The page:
How to calculate an immune response
Using patient gene data, Dartmouth team quickly calculates personal immune response profiles for thousands of patients.
Immunotherapy is the harnessing of a patient's immune system to help fight cancer, and it is showing great potential as a treatment. A newly published study from a team at Dartmouth-Hitchcock's Norris Cotton Cancer Center (NCCC) helps illustrate the complex interactions between immune cell types in tumor microenvironments.
have now created a new mathematical model to interpret how immune cells might be infiltrating cancers. They based it on each patient's own gene data, their specific type of cancer, as well as their particular immune response to that cancer. This algorithm enabled them to quickly calculate a personal immune response profile for thousands of patients. Their findings, Systematic Pan-Cancer Analysis Reveals Immune Cell Interactions in the Tumor Microenvironment, are published in Cancer Research.
The work took place in the laboratory of Chao Cheng PhD, at NCCC, in Dartmouth. It was led by Fred Varn BS, a graduate student and PhD candidate in Cheng's laboratory.
"We were curious about how different immune cells affect each other in different cancer types. Some immune cells, such as CD8+T cells, have tumor-killing capabilities while others, such as T-regulatory cells and certain myeloid cells, suppress these attacks.
"Understanding how these cell types infiltrate different tumors, and the effect these cells have on each other and the patient, can help us understand how to better harness the power of the immune system for cancer therapy."
Frederick S. Varn PhD, Institute for Quantitative Biomedical Sciences, Geisel School of Medicine at Dartmouth College, Hanover, New Hampshire, USA.
The team computed a method to outline patterns in immune infiltration by unique tumor cell types. They found most immune cells tend to infiltrate a tumor all at once. This demonstrates the importance of having a full patient immune response profile to determine how a single immune response will affect a patient.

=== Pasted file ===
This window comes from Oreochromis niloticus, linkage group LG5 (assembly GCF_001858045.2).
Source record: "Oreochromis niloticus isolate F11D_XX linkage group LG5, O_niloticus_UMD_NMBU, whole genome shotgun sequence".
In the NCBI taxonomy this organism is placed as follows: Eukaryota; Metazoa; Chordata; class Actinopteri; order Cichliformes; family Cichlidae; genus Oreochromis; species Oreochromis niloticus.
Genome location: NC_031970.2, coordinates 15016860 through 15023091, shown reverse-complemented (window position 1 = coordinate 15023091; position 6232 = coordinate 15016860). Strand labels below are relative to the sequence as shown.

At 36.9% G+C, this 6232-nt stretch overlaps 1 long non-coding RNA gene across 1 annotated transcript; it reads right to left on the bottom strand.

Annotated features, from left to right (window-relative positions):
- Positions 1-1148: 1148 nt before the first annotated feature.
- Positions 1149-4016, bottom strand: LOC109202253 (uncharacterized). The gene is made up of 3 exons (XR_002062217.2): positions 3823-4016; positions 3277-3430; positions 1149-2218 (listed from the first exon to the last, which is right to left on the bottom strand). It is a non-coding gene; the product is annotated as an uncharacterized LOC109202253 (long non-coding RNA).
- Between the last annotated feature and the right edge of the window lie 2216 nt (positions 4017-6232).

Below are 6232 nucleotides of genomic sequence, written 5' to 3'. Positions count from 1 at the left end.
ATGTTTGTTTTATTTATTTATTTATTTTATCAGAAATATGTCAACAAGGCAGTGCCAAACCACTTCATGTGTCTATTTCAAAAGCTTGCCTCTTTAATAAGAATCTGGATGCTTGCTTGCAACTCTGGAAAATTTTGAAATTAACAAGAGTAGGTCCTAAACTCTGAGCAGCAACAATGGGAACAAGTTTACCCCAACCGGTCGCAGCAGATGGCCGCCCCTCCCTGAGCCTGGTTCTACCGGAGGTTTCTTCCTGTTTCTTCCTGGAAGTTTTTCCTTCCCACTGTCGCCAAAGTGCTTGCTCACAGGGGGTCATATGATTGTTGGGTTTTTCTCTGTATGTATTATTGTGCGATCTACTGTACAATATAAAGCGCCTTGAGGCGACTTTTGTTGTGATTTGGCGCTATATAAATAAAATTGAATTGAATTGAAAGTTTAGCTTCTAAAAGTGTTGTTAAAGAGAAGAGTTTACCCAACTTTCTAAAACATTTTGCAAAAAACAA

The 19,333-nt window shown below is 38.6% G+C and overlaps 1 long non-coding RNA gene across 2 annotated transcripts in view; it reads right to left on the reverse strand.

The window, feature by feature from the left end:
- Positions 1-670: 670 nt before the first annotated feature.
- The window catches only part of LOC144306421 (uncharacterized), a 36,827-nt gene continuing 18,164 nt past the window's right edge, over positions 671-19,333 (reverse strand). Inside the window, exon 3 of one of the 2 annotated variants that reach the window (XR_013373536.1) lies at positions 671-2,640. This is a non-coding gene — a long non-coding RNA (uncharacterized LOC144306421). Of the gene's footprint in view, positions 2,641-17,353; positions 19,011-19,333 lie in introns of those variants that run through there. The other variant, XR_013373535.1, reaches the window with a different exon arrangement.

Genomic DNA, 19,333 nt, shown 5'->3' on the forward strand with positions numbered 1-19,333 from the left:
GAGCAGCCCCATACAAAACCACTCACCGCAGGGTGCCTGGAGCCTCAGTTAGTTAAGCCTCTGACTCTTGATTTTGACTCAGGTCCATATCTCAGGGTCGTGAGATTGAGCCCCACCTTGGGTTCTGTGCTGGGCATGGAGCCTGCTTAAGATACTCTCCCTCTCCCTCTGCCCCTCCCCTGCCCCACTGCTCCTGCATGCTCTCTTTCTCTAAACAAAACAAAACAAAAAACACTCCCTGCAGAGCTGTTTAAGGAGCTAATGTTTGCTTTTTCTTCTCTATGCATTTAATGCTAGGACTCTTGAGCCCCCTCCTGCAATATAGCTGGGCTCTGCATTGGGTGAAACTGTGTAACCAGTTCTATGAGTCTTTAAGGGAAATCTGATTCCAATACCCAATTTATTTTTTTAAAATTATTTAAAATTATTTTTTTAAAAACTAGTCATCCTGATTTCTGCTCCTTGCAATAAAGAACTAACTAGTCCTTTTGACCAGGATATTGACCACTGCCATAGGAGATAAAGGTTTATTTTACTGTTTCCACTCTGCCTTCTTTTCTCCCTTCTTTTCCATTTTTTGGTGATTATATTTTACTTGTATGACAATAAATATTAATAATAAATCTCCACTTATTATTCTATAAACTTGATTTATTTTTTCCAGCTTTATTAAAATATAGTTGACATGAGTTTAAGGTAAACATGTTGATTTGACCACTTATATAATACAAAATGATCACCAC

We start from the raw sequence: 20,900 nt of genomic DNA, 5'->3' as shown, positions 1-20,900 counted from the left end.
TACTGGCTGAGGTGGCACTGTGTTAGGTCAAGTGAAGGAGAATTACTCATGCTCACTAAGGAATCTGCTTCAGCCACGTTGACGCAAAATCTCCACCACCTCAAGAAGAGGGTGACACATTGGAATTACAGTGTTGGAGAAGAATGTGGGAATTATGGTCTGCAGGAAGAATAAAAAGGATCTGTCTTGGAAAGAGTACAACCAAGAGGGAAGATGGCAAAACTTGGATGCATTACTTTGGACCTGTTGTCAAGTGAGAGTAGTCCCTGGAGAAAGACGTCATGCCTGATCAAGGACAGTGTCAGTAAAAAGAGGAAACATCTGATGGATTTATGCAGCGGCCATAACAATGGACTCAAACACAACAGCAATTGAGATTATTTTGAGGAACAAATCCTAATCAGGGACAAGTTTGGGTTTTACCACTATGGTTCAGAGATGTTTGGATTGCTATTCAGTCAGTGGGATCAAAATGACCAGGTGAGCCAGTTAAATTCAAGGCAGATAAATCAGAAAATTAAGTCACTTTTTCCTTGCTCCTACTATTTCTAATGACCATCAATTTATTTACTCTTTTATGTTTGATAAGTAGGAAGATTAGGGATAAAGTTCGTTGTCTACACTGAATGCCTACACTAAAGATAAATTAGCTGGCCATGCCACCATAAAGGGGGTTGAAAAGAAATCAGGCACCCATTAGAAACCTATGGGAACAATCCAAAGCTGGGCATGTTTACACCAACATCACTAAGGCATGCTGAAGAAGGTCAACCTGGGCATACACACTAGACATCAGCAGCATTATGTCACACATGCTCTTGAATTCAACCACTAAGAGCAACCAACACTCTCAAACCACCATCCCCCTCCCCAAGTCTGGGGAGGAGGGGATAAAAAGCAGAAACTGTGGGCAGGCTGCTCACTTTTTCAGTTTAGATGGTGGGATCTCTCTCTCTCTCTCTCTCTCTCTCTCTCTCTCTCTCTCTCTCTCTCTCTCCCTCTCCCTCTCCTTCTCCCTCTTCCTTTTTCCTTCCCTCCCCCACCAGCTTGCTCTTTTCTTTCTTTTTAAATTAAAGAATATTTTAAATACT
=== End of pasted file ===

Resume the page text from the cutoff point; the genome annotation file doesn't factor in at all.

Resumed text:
They validated their concept by showing that patient survival benefits from "good" (tumor-killing) immune infiltrations, that were later modified through infiltrations by immunosuppressive cell types.
The study also examined what causes patients to have different immune infiltration patterns — finding tumors with a higher than average mutation count tend to have higher immune infiltration.
However, when looking at a single cancer, mutation count did not associate with increase in mutation burden. This suggests something else may drive differences in immune infiltration between patients with the same type of tumor.
"Our study uses a computational method that can be cheaply and easily applied to patient gene expression profiles to explore patients' baseline tumor immune response" explains Varn. "This information can be used to help identify patients likely to respond to certain immunotherapeutic approaches."
Looking ahead, they hope to be able to predict which patients are likely to respond to immunotherapy. To accomplish this, they will need individual datasets which include both (1) gene expression information to infer a patient's immune infiltration profile, and (2) patient immunotherapy response information.
Currently, very few of these datasets have been made publicly available. However, as immunotherapeutic approaches continue to develop, Varn and his team anticipate more of these datasets will be constructed. This will allow the team to use their method for predicting immunotherapy responders.